SHAWNEE, Okla. — Two women have filed lawsuits against St. Gregory's Abbey and St. Gregory's University, for improperly handling allegations of sexual abuse, Oklahoma Watch reported April 9.
The university, which had been struggling financially in recent years, closed at the end of the 2017 fall semester.
The women allege that Benedictine Fr. Nicholas Ast, former vice president for mission and identity and university chaplain, would inappropriately hug and touch them, and that he directed conversations, including in the confessional, toward previous boyfriends and relationships in a way that made them extremely uncomfortable.
One of the women claims she reported the abuse, only to be told by abbot Benedictine Lawrence Stasyszen not to report Ast's behavior and that he would take care of it.
In addition, former St. Gregory's professor Sean Connolly claims that he received several complaints of sexual abuse from female students. When reporting the complaints to administrators and to the board produced no results, Connolly says he began warning students himself of the complaints he had received and of the university's inaction. The university fired him for unprofessional conduct.
Attorneys for the abbey and the university denied all allegations.
ERIE, Pa. — Mercyhurst University is scrubbing the name of late former president William Garvey from memorials on campus after decades-old reports of abuse came to light for the first time.
The university's action comes after the Erie Diocese issued an update to its child protection policy April 6, along with a list of names of people associated with the diocese "accused of actions that, in the diocese's judgment, disqualify [them] from working with children." Garvey appeared on the list, identified as a "former lay teacher/coach (later served as college president)."
"Beginning today, the Administration and Board of Trustees are making arrangements to remove all honors and tributes to Dr. William Garvey, former president of then-Mercyhurst College, from its campuses," university president Michael Victor and board chair Richard Lanzillo wrote in a letter April 9.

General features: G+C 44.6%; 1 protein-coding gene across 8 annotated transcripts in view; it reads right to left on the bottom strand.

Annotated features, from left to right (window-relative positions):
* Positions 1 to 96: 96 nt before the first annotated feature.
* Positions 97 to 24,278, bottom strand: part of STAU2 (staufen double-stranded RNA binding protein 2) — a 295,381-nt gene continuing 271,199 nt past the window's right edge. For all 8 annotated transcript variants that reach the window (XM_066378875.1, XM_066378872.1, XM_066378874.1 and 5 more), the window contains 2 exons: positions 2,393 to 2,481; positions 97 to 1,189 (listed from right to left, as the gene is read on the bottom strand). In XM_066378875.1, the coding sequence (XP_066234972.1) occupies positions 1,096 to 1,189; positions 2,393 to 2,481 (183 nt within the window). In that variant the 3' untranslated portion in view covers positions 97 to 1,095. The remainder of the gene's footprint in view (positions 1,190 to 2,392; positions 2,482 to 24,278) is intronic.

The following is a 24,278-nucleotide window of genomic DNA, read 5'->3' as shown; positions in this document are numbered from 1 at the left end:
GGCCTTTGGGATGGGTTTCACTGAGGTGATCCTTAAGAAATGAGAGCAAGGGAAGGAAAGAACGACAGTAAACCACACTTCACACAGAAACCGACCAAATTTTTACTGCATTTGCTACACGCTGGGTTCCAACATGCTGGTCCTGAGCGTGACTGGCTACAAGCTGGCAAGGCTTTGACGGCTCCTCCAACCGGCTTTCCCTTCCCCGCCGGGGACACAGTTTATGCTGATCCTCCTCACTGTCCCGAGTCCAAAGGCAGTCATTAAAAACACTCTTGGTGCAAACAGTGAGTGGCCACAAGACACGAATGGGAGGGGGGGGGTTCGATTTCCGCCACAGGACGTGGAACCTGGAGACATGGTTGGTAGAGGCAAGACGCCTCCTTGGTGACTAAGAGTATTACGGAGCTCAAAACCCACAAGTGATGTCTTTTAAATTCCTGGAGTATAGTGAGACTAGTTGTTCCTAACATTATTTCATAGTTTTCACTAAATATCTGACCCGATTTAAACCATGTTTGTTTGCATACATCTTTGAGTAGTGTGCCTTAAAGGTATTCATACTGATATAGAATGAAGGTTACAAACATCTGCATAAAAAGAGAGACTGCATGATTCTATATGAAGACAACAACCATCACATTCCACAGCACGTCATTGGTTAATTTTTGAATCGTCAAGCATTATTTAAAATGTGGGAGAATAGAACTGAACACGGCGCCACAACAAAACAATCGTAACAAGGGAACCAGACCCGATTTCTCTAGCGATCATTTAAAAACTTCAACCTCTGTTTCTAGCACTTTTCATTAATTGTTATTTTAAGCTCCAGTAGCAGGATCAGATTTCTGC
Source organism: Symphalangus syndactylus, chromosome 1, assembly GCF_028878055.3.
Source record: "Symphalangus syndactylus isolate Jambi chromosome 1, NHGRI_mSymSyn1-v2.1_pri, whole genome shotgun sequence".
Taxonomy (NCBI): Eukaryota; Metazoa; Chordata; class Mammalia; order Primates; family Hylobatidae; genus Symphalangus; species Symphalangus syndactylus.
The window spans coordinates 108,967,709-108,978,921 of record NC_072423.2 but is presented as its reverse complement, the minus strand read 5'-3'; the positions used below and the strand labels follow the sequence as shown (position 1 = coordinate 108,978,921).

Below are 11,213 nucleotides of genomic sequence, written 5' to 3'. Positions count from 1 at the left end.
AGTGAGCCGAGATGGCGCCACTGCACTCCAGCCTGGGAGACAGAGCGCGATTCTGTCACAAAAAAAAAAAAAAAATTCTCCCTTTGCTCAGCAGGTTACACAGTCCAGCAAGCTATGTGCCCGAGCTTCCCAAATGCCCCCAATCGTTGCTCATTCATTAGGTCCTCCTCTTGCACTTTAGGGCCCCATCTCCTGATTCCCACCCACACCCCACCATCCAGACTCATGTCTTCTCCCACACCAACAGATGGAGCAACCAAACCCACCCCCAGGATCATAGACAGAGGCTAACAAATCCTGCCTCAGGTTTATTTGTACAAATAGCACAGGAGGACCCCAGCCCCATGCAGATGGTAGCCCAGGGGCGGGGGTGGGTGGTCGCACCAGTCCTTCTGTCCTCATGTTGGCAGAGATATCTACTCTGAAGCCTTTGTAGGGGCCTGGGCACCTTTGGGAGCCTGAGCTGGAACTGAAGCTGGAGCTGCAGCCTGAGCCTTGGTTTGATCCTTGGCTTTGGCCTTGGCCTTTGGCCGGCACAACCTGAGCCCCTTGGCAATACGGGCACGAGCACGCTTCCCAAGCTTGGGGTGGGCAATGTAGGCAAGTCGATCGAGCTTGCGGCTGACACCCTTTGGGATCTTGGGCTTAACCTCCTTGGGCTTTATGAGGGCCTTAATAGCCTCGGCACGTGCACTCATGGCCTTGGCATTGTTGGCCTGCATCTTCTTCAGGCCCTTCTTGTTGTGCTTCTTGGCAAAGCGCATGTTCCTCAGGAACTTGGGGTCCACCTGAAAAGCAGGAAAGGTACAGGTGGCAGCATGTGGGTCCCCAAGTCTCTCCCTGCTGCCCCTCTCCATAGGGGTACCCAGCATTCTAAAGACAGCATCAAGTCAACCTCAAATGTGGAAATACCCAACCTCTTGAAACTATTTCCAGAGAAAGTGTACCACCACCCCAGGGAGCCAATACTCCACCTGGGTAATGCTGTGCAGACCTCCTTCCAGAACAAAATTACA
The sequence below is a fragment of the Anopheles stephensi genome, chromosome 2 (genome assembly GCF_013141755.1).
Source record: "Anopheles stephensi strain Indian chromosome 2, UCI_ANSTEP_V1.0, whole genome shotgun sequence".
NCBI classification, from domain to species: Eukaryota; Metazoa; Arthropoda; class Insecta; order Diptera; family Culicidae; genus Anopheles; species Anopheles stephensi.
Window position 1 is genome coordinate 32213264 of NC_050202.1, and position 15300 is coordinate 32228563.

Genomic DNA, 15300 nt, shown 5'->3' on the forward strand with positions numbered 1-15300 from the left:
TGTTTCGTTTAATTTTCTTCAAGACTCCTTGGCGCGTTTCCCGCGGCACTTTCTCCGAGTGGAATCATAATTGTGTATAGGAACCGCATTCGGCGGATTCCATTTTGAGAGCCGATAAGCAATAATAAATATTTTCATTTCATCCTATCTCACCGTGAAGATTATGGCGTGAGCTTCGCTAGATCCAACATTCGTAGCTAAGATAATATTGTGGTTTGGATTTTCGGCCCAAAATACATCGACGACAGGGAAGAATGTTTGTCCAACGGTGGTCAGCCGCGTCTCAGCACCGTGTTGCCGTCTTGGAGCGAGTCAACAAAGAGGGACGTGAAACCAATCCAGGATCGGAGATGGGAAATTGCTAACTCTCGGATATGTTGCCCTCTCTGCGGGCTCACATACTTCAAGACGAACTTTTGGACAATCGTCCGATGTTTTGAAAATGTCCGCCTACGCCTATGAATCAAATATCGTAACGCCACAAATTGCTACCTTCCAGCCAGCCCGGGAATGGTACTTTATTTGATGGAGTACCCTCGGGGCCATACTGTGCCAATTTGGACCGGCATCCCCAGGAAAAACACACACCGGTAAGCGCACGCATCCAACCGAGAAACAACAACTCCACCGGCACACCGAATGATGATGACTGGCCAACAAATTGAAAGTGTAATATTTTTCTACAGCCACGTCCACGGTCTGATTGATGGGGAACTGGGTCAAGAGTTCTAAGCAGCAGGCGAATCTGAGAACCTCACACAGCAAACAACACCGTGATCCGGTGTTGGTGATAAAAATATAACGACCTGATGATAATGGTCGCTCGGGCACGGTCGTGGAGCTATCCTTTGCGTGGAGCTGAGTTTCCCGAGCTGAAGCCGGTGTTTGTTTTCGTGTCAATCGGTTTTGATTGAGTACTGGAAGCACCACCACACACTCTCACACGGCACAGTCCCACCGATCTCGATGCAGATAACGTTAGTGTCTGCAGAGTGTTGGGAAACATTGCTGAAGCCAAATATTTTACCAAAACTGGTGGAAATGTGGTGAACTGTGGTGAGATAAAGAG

"The first course of action will be to remove Dr. Garvey's presidential photograph from the library and to expunge the name 'Garvey Park,' " they continued.
"We must move forward in a way true to who we are and what our Mercy heritage compels us to do. It is our hope that the actions of the current administration and the board will help bring healing and restoration to the victims."
SEATTLE, Wa. — The Korematsu Center for Law and Equality at Seattle University Law School has joined an amicus curiae group in filing a brief at the U.S. Supreme Court arguing against the Trump administration's travel ban, the law school said in a press release dated April 5.
The brief argues that the ban "violates the Establishment Clause of the First Amendment as well as the Immigration and Nationality Act," the press release says.
The center joins Gordon Hirabayashi, Minori Yasui and Fred Korematsu in filing the brief. All three are children of parents who resisted the forced incarceration of Japanese-Americans during World War II.
BUFFALO, N.Y. — Canisius College has named Denise Rotondo as dean of its Richard J. Wehle School of Business, Buffalo Business First reported April 9. Rotondo will be the first women to hold the position.
"The thing I'm most excited about is the opportunity to get alumni back to campus and engaged with students both in and out of the classroom," she told the site. "That's a real advantage this institution has and it's something that is hard for other colleges to replicate."
Rotondo was removed as dean of State University of New York at Geneseo's business school earlier this year, for reasons which remain unclear. Canisius says that it investigated the situation and is satisfied with what it found.
[James Dearie is an NCR Bertelsen intern. Contact him at email@example.com.]